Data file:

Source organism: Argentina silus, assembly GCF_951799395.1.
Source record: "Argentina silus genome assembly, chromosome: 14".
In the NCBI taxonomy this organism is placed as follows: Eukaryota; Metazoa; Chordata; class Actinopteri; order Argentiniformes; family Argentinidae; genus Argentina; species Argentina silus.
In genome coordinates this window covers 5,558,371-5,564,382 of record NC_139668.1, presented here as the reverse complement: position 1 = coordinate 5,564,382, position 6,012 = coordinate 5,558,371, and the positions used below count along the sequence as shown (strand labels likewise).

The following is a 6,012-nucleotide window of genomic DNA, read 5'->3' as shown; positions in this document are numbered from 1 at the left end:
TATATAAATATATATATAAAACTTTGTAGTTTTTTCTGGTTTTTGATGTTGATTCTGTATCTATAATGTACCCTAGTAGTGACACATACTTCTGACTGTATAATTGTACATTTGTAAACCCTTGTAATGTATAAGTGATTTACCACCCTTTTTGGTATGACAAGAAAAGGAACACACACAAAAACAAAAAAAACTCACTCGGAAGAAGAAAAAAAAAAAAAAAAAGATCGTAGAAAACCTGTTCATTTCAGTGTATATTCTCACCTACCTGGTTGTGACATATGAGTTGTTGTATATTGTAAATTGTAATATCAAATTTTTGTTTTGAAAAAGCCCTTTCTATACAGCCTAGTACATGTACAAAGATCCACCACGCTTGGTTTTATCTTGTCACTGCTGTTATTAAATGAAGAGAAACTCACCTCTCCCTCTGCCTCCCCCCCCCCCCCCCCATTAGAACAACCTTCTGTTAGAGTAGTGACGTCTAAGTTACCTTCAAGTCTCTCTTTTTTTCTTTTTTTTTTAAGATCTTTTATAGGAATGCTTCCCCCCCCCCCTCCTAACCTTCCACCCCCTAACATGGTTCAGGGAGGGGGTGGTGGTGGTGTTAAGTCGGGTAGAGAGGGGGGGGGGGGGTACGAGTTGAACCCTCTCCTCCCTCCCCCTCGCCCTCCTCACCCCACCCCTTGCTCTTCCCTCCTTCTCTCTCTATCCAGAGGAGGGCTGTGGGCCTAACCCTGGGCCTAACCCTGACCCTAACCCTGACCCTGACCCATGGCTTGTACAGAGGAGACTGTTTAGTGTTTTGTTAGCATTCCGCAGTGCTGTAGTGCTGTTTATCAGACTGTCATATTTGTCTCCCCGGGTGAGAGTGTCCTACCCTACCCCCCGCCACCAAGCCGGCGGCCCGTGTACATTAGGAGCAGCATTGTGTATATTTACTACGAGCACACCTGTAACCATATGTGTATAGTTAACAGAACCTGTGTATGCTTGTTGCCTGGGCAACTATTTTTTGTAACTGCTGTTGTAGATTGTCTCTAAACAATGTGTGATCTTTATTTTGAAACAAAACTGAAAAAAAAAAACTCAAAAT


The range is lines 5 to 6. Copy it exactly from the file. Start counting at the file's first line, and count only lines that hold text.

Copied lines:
The following is a 6,012-nucleotide window of genomic DNA, read 5'->3' as shown; positions in this document are numbered from 1 at the left end:
TATATAAATATATATATAAAACTTTGTAGTTTTTTCTGGTTTTTGATGTTGATTCTGTATCTATAATGTACCCTAGTAGTGACACATACTTCTGACTGTATAATTGTACATTTGTAAACCCTTGTAATGTATAAGTGATTTACCACCCTTTTTGGTATGACAAGAAAAGGAACACACACAAAAACAAAAAAAACTCACTCGGAAGAAGAAAAAAAAAAAAAAAAAGATCGTAGAAAACCTGTTCATTTCAGTGTATATTCTCACCTACCTGGTTGTGACATATGAGTTGTTGTATATTGTAAATTGTAATATCAAATTTTTGTTTTGAAAAAGCCCTTTCTATACAGCCTAGTACATGTACAAAGATCCACCACGCTTGGTTTTATCTTGTCACTGCTGTTATTAAATGAAGAGAAACTCACCTCTCCCTCTGCCTCCCCCCCCCCCCCCCCATTAGAACAACCTTCTGTTAGAGTAGTGACGTCTAAGTTACCTTCAAGTCTCTCTTTTTTTCTTTTTTTTTTAAGATCTTTTATAGGAATGCTTCCCCCCCCCCCTCCTAACCTTCCACCCCCTAACATGGTTCAGGGAGGGGGTGGTGGTGGTGTTAAGTCGGGTAGAGAGGGGGGGGGGGGGTACGAGTTGAACCCTCTCCTCCCTCCCCCTCGCCCTCCTCACCCCACCCCTTGCTCTTCCCTCCTTCTCTCTCTATCCAGAGGAGGGCTGTGGGCCTAACCCTGGGCCTAACCCTGACCCTAACCCTGACCCTGACCCATGGCTTGTACAGAGGAGACTGTTTAGTGTTTTGTTAGCATTCCGCAGTGCTGTAGTGCTGTTTATCAGACTGTCATATTTGTCTCCCCGGGTGAGAGTGTCCTACCCTACCCCCCGCCACCAAGCCGGCGGCCCGTGTACATTAGGAGCAGCATTGTGTATATTTACTACGAGCACACCTGTAACCATATGTGTATAGTTAACAGAACCTGTGTATGCTTGTTGCCTGGGCAACTATTTTTTGTAACTGCTGTTGTAGATTGTCTCTAAACAATGTGTGATCTTTATTTTGAAACAAAACTGAAAAAAAAAAACTCAAAAT